top of page

Rules Matter:

How Tax Enforcement Increases Revealed Preference for Redistribution

Does a more equitable tax system lead to a more equitable society? Exploring the impact of state intervention against tax evasion in Italy, Slovakia, and Australia this study shows that individuals' demand for redistribution is affected by changes in tax enforcement. In Italy and Slovakia, granular data on local tax enforcement is associated with revealed individual redistributive attitudes. Leveraging an Italian cadastral update, I employ a difference-in-difference design exploiting the policy’s staggered implementation. As the horizontal equity of the municipal property tax increases, individuals reveal increased intrinsic demand for local social spending, electing more frequently to redirect 0.5% of their income tax from the national budget to social service expenditure in their municipality. Similarly, in Slovakia, local enforcement against VAT-evading businesses is associated with a similar choice to redirect 2% of personal income tax to public-benefit organization. Turning to the potential electoral consequences of such attitudinal changes, in the 1998 Australian elections, I link the zipcode density of evaders caught by the tax authority with the vote share for the Liberal party, which campaigned on a single-issue platform for regressive tax reform. These patterns illustrate how government action influences individual values, and that a better-functioning taxation system supports a more progressive society.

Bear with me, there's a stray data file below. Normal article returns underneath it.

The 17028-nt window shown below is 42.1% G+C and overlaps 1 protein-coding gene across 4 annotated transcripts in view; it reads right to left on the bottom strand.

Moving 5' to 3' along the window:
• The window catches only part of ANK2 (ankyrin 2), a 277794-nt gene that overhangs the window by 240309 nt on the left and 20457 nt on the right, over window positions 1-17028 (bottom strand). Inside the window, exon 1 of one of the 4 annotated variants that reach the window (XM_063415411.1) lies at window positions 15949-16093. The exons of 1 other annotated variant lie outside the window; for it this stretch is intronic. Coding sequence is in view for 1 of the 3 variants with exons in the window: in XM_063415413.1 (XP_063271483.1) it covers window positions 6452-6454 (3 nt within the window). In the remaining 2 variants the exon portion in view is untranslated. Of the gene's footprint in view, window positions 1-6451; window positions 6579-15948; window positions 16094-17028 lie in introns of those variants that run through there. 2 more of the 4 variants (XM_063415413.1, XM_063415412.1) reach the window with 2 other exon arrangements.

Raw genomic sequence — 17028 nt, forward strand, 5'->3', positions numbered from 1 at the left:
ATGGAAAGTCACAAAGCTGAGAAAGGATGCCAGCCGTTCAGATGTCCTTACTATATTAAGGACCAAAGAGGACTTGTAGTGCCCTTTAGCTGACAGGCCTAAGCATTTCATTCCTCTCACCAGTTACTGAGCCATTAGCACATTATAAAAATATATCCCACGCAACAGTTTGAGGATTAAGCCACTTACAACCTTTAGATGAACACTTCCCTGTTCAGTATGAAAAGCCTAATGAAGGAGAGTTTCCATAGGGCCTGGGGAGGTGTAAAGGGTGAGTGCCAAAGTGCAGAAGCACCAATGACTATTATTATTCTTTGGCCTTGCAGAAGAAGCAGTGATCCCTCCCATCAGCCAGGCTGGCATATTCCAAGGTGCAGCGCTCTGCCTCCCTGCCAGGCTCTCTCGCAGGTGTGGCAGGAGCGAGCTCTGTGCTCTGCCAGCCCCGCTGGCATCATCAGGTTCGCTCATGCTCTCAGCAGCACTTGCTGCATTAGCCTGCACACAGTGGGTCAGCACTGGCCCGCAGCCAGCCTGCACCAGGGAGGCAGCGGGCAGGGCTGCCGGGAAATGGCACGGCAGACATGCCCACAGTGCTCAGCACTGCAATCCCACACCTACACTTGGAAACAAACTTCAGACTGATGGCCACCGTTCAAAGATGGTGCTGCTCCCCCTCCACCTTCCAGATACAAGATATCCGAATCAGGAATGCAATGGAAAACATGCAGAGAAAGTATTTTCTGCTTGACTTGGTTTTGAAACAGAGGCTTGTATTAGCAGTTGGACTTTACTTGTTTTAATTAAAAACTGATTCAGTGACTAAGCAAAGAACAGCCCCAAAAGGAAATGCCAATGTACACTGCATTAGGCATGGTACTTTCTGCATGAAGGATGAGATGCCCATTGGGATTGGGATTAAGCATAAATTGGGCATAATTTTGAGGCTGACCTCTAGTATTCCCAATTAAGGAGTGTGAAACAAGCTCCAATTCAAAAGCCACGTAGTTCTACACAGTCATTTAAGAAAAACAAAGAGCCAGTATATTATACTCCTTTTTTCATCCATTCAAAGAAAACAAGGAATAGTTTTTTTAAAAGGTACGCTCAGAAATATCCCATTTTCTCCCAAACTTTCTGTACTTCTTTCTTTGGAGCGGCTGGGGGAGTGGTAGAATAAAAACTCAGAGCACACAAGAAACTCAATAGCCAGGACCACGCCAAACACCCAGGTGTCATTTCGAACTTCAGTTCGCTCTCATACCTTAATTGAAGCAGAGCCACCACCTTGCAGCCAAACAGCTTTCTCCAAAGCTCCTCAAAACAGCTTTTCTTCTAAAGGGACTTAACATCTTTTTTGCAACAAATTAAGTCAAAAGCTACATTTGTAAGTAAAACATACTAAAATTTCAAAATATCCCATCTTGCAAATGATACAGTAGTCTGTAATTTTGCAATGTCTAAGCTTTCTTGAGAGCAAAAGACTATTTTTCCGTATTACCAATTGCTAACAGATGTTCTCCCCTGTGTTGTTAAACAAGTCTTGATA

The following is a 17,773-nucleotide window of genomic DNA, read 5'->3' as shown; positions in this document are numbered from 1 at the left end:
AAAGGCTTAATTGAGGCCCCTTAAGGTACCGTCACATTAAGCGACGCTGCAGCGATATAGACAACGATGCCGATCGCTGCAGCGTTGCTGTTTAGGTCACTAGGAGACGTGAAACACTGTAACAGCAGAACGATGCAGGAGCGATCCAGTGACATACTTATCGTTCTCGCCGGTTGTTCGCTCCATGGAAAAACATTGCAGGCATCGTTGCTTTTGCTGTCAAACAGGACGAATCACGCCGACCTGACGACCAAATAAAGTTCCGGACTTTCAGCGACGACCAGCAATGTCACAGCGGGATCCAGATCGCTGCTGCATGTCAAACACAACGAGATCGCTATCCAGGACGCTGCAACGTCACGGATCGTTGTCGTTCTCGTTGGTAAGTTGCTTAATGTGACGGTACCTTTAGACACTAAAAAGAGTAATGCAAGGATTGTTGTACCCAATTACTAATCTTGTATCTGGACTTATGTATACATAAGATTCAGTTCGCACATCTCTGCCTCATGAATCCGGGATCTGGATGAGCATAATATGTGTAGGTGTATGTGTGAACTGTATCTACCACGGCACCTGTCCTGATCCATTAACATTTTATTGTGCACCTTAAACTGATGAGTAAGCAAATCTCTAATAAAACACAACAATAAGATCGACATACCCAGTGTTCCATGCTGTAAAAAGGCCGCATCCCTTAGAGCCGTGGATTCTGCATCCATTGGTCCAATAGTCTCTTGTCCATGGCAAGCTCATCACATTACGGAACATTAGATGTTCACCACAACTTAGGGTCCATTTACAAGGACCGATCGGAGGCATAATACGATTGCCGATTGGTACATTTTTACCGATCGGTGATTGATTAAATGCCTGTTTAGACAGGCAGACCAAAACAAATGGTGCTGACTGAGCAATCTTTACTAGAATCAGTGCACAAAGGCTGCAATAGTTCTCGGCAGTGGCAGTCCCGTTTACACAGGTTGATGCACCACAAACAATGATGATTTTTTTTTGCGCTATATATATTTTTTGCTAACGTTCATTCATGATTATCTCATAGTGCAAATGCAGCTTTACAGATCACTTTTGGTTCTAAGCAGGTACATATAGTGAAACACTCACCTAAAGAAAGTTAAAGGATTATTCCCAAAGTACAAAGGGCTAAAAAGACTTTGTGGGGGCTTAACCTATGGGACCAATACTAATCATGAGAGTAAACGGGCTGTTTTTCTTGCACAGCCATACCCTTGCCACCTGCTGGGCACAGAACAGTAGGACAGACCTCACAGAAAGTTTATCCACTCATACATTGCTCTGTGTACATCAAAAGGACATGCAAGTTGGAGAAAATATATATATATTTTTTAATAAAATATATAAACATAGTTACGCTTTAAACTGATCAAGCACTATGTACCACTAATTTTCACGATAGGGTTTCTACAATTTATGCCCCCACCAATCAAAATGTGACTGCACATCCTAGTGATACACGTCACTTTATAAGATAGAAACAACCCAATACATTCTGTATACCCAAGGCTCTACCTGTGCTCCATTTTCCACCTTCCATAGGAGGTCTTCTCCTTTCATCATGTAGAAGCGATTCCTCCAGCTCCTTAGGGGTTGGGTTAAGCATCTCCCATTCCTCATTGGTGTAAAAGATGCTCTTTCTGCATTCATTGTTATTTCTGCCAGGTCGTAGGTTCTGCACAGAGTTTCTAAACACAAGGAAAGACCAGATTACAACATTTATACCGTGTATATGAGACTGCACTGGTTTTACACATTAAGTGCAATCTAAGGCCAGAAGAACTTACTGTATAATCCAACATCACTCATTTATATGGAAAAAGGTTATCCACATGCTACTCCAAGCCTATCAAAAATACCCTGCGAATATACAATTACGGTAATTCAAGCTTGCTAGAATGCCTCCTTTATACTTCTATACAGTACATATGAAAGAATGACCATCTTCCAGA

Paper (to request the current working paper draft, please get in touch!)

bottom of page